Bacteria are amazing little critters. They can do so much good, such as fermenting the feedstuffs in cows’ rumens to provide them with the nutrients to live, grow and produce milk. They can also do so much bad, for example E. coli and Salmonella can cause severe diarrhoea and sometimes death in calves.
While we all spend time with family these holidays, we thought we’d talk about our LEAST favourite family – Salmonella. This bacteria is a serious cause of diarrhoea in calves and cows (and lots of other animals for that matter – including us!) How does Salmonella show up? Clinically affected animals present with diarrhoea, depression,
At our recent CalfWise workshop, the topic of colostrum antibodies came up: what they are and why they are important. As it’s time to start planning colostral vaccinations we thought it would be worth revisiting.
The Vet Group's CalfWise Workshops present the latest, topical information on calf rearing, relevant to our district. Our CalfWise team focuses on practical advice to help you achieve healthier calves. The workshop is run over two days and participants come away with: A thorough understanding of the biology of calf immunity and infection Key points
Disbudding is an important procedure for the wellbeing, health and productivity of your valuable calves. The Vet Group’s disbudding service aims to provide a professional and consistent package that includes sedation, long-acting anti-inflammatory pain relief and local anaesthesia prior to hot iron cautery. Our disbudding team also checks for hernias, removes extra teats and treats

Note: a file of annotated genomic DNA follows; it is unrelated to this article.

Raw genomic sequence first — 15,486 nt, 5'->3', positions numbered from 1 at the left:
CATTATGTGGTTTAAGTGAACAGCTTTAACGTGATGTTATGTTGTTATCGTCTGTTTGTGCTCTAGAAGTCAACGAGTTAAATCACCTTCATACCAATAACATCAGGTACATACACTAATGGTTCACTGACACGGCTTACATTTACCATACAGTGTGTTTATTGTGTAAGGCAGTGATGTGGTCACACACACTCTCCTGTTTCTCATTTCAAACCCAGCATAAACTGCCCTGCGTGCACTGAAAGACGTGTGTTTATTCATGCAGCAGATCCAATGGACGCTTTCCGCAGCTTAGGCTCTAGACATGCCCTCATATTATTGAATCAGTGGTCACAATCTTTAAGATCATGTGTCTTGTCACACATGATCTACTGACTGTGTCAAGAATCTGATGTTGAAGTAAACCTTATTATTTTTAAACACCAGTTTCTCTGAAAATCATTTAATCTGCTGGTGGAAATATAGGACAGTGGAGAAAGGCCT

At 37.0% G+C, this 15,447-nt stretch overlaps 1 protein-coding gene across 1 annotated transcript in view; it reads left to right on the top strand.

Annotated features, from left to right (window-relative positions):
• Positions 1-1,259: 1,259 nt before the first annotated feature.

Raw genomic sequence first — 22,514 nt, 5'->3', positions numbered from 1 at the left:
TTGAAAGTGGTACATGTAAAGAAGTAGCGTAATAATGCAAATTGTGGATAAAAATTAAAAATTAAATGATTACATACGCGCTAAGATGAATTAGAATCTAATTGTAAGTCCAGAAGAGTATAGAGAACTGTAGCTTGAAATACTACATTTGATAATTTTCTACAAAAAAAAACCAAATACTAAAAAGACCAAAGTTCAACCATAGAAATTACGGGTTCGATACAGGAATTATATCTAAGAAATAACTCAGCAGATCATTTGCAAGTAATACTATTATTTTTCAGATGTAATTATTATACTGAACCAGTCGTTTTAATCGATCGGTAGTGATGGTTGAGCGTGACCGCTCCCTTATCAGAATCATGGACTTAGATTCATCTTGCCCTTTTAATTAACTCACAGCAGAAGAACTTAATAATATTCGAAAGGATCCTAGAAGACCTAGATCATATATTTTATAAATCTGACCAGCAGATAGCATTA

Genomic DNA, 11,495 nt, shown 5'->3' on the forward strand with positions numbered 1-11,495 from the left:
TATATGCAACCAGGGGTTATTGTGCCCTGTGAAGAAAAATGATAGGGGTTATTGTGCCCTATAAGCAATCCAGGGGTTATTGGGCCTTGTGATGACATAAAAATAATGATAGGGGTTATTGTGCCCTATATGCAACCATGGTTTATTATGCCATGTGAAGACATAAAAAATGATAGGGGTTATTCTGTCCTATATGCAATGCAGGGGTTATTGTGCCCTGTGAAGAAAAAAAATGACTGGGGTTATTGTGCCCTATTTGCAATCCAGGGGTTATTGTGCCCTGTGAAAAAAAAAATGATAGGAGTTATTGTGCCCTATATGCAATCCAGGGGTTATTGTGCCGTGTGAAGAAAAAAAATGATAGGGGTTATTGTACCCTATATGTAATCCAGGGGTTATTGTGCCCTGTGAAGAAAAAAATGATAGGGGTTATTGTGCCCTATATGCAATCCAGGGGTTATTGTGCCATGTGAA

Coccidiosis By Dr Zoe Vogels Coccidiosis is a protozoal infection of calves and heifers that can cause diarrhoea (scouring) and poor weight gain. As seen in the diagram below, calves become infected by ingestion of the "egg" or oocyst of coccidia from the pasture. Once infected, the parasite multiplies in the intestine of the calf
February 2018 Vaccines for the prevention of calf scours Over the past two years, the use of vaccines for the control of calf scours has become commonplace on many local dairy farms. They are an important and relatively inexpensive management tool which when used correctly can have significant positive impact on calf morbidity and mortality.
Like most baby mammals, calves are less capable of regulating their body temperature than adults. If a calf feels cold stress, its growth rate will slow down and it will be more susceptible to health issues. Animals have a thermo neutral zone where they are at a comfortable temperature and don’t need to use any
A dairy cow’s stomach is made up of four parts and relies heavily on fermentation for the digestive process (rumination). The four stomach parts are reticulum, rumen, omasum and abomasum (see figure 3 below). The reticulum and the rumen is where fermentation occur, the omasum absorbs water and minerals from the rumen, and the abomasum
Zoe Vogels What happens when something stresses a calf? At a physiological level, it sets off a chain of chemical reactions in response to the stressful event. The calf’s brain tells the adrenal glands to make the hormone cortisol. Cortisol increases the blood pressure, makes the heart beat more strongly, diverts blood to the